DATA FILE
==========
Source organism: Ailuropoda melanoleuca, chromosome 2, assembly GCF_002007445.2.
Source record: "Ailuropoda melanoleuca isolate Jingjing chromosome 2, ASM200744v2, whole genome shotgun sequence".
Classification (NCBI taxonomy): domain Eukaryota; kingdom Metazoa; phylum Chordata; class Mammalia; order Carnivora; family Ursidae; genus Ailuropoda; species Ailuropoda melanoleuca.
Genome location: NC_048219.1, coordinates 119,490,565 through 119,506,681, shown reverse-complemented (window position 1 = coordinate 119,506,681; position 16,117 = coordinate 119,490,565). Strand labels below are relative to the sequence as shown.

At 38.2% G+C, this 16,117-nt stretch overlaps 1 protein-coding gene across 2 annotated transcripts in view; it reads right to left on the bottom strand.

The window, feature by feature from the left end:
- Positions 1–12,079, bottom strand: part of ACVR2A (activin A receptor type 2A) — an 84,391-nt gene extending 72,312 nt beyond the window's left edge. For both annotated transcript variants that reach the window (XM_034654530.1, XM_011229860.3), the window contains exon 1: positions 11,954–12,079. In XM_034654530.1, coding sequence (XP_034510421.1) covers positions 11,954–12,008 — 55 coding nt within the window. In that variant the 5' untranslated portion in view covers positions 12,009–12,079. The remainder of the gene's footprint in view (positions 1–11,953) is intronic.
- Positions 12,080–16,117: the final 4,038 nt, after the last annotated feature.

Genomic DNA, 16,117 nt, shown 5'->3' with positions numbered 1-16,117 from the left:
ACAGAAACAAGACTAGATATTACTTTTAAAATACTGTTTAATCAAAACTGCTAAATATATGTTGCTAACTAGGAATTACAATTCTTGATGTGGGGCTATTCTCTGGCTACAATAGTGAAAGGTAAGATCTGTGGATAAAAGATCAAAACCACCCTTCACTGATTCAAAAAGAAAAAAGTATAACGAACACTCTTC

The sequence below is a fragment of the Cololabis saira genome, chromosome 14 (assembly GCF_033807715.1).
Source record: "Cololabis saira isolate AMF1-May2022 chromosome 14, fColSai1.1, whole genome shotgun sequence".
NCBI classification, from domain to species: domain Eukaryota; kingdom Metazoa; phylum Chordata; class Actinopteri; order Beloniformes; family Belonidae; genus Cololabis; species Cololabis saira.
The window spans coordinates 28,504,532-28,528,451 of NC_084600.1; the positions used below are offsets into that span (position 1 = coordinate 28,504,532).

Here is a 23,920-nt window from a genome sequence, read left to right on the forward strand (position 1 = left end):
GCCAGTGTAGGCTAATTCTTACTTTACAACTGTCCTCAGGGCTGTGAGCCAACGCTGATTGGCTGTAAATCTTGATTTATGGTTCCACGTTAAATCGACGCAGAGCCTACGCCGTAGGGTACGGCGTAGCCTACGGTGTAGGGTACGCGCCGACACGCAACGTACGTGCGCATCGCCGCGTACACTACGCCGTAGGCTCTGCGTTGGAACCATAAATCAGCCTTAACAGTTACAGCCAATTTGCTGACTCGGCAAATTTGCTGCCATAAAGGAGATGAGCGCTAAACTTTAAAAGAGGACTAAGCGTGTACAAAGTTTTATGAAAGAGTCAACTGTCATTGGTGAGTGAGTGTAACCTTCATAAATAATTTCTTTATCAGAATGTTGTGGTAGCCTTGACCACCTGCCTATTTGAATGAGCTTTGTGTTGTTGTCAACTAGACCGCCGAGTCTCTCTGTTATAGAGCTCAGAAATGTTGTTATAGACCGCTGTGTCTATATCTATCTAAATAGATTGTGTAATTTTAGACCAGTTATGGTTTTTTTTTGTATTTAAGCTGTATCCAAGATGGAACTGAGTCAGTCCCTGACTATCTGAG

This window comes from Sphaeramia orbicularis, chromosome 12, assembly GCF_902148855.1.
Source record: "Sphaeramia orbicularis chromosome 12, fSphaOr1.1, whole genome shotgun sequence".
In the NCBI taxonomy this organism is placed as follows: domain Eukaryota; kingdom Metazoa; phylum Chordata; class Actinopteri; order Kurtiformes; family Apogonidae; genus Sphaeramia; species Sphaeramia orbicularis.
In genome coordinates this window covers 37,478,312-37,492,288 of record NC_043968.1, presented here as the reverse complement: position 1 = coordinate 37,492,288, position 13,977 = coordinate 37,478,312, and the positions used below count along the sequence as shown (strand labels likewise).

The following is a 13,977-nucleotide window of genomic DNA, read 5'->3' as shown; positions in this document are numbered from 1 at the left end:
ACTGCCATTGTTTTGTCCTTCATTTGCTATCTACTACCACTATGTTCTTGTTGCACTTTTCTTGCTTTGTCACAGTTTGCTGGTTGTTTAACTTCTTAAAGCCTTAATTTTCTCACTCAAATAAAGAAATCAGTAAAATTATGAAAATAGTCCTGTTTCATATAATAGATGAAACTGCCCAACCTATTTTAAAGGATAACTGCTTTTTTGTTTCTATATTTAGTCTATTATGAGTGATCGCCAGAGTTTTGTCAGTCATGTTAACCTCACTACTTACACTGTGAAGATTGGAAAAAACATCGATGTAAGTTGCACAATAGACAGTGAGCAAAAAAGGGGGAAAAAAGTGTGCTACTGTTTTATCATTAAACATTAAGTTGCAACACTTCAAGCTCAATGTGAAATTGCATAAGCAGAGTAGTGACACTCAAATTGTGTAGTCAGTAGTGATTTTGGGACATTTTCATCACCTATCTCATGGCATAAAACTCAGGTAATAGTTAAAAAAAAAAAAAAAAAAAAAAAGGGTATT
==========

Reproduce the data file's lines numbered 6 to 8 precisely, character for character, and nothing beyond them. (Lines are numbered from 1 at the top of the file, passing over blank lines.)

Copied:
The window, feature by feature from the left end:
- Positions 1–12,079, bottom strand: part of ACVR2A (activin A receptor type 2A) — an 84,391-nt gene extending 72,312 nt beyond the window's left edge. For both annotated transcript variants that reach the window (XM_034654530.1, XM_011229860.3), the window contains exon 1: positions 11,954–12,079. In XM_034654530.1, coding sequence (XP_034510421.1) covers positions 11,954–12,008 — 55 coding nt within the window. In that variant the 5' untranslated portion in view covers positions 12,009–12,079. The remainder of the gene's footprint in view (positions 1–11,953) is intronic.
- Positions 12,080–16,117: the final 4,038 nt, after the last annotated feature.